End of Summer

I begin my day by arranging a huge bundle of fresh-cut flowers I received as a thank you for a photo shoot I did earlier in the week. I thought I was going to take photographs of the finished results. Which I did. But the most stunning image was on the cutting table where the morning sun had edged its way in. A reminder to always take the photograph that is there to be taken.

(this image may be purchased here.) 

I am grateful today that hurricane Irene was less than anticipated. I am grateful for so much love from my family and friends. I am grateful to celebrate one more year on this planet.

 

Sprout question: What are you grateful for today?

 

© 2011 Terrill Welch, All rights reserved.

Liberal usage granted with written permission. See “About” for details.

Purchase photography at http://www.redbubble.com/people/terrillwelch

Creative Potager – where imagination rules. Be inspired.

From Mayne Island, British Columbia, Canada

Terrill Welch online Gallery at http://terrillwelchartist.com

http://www.redbubble.com/people/terrillwelch/art/7681425-end-of-summer

Mayne Island Japanese Garden Dressed in Winter

This morning is -4 Celsius or 24.8 degrees Fahrenheit here on Mayne Island. On the west coast this is chilly. We have a damp cold that seeps right into your bones without stopping to slow down much even for your woolies. There are still a couple of inches of snow left in the yard and the winter birds are thankful for the full bird feeder. Our hot water in-floor heating has a hard time keeping up when it gets below freezing outside. The Floors are beautifully warm but not much heat is rising to the loft. I have turned on the oven with the door open for a bit to circulate some heat up to the studio. A few more flakes of white stuff are expected over the next couple of days.

Now that we have dispensed with the weather report let’s have a look at some of the photographs of the Japanese Garden dressed in winter.

You may remember this image from “A Search for Colour…

Winter has its grace with this beauty caught still dressed in her fall finery.

View and purchase full resolution image here.

The garden pond is partly frozen obscuring some to the reflections.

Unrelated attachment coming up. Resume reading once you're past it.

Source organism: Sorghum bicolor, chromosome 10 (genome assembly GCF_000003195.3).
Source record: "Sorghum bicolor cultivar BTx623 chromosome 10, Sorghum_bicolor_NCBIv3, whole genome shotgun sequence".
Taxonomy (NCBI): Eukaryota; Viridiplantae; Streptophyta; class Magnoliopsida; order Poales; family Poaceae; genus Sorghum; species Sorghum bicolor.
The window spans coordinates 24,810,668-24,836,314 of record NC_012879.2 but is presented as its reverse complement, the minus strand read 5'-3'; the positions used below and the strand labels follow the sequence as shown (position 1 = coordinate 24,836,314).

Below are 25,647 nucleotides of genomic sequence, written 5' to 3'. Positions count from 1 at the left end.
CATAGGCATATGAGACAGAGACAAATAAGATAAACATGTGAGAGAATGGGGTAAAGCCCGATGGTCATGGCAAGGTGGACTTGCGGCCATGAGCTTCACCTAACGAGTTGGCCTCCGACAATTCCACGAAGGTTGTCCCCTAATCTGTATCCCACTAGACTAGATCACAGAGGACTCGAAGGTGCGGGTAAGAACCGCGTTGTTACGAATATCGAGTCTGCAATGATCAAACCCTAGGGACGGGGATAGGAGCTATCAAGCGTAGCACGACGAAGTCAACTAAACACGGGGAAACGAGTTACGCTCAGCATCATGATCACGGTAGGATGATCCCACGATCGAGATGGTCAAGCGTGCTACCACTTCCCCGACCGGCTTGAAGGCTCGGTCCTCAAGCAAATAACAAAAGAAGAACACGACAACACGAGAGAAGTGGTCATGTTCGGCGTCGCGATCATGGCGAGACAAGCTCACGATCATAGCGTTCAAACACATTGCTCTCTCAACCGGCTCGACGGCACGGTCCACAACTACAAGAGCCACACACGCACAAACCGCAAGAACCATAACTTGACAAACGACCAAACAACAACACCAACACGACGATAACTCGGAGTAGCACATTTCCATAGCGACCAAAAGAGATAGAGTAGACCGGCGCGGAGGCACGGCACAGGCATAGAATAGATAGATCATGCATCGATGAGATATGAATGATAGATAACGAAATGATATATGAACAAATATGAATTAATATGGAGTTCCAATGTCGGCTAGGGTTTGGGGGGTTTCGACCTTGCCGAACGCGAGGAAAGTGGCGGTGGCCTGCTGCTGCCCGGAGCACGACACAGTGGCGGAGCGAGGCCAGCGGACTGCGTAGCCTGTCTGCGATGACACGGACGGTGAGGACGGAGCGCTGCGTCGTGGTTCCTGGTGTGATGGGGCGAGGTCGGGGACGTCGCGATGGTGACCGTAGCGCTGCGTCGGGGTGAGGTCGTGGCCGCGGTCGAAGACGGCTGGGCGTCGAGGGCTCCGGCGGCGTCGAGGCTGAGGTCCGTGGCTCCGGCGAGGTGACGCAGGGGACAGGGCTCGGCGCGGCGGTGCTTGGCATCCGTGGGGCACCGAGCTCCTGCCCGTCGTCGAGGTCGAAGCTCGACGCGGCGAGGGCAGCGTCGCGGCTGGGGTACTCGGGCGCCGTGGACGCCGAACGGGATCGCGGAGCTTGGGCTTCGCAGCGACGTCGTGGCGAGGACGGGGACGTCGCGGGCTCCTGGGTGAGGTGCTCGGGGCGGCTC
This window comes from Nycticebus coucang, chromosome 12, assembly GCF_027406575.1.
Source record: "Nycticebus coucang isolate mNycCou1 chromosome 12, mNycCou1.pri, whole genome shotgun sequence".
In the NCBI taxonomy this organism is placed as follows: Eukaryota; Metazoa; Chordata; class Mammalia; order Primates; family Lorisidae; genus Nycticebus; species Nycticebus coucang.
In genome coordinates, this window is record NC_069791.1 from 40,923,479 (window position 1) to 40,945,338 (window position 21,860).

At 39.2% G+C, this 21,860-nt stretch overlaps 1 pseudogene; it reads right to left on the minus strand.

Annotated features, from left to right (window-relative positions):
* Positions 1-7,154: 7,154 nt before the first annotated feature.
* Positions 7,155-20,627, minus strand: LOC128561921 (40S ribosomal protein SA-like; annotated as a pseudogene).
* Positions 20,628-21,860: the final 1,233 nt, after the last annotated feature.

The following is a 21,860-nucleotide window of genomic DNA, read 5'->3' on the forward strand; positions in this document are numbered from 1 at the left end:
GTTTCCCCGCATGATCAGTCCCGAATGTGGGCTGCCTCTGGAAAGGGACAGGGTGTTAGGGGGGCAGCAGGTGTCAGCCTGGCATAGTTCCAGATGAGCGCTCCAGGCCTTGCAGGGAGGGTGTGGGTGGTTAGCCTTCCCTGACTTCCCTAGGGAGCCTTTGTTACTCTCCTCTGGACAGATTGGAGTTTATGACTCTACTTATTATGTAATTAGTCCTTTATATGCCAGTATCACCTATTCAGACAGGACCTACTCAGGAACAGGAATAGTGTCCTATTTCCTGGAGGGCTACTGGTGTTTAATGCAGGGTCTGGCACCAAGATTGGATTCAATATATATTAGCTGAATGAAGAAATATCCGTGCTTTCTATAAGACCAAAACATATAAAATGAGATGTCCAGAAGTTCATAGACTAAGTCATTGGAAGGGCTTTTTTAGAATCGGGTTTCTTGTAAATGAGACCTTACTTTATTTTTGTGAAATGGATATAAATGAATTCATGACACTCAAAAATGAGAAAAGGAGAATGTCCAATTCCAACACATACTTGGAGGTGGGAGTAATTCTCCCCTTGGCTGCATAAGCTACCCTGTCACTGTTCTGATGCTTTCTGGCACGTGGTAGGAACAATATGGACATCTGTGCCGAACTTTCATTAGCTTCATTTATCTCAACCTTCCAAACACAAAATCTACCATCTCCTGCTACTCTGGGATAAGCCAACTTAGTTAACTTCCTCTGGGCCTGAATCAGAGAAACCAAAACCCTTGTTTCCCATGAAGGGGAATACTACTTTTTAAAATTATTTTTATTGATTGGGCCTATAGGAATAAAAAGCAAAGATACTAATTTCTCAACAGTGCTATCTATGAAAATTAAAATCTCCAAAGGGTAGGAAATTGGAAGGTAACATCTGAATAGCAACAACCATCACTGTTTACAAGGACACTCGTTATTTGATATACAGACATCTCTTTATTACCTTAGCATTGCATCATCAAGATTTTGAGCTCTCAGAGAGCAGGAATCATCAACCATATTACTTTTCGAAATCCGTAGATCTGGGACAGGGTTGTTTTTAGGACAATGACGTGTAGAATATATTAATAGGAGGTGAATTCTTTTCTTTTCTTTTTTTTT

There is a peace which settles deeply when we drink in this snow-covered garden’s quiet.

The bridge seems to beautiful to disturb by walking across its whiteness.

Now stepping back and having a gaze at the whole picture… I hope you are smiling.

View and purchase full resolution image here.

May you be warm.

Sprout question: What makes you feel warmest when you get really cold?

© 2010 Terrill Welch, All rights reserved.

Liberal usage granted with written permission. See “About” for details.

Purchase photography at http://www.redbubble.com/people/terrillwelch

Creative Potager – where imagination rules. Be inspired.

From Mayne Island, British Columbia, Canada

A Search for Colour ends in the Japanese Garden

With the slate gray of winter loping around cavorting with my finer spirits, tempting them into the gloom, I went in search of colour.

There is this leaf amongst the twigs with the sun soaking through it.

An orange calendula is there to greet me in its last rain-soaked days before predicted weekend frost will pluck its brilliance.

These yellow calendulas will fair no better.

Then I go to the Japanese Garden. At last I feel satisfied. I take this image home and render it in a painterly fashion.

View and purchase full resolution image here.

I prefer the simplicity of this version rather than just a photograph… but I do have that way as well.

Sprout question: What keeps your spirits up when the sun fails to find you?

© 2010 Terrill Welch, All rights reserved.

Liberal usage granted with written permission. See “About” for details.

Purchase photography at http://www.redbubble.com/people/terrillwelch

Creative Potager – where imagination rules. Be inspired.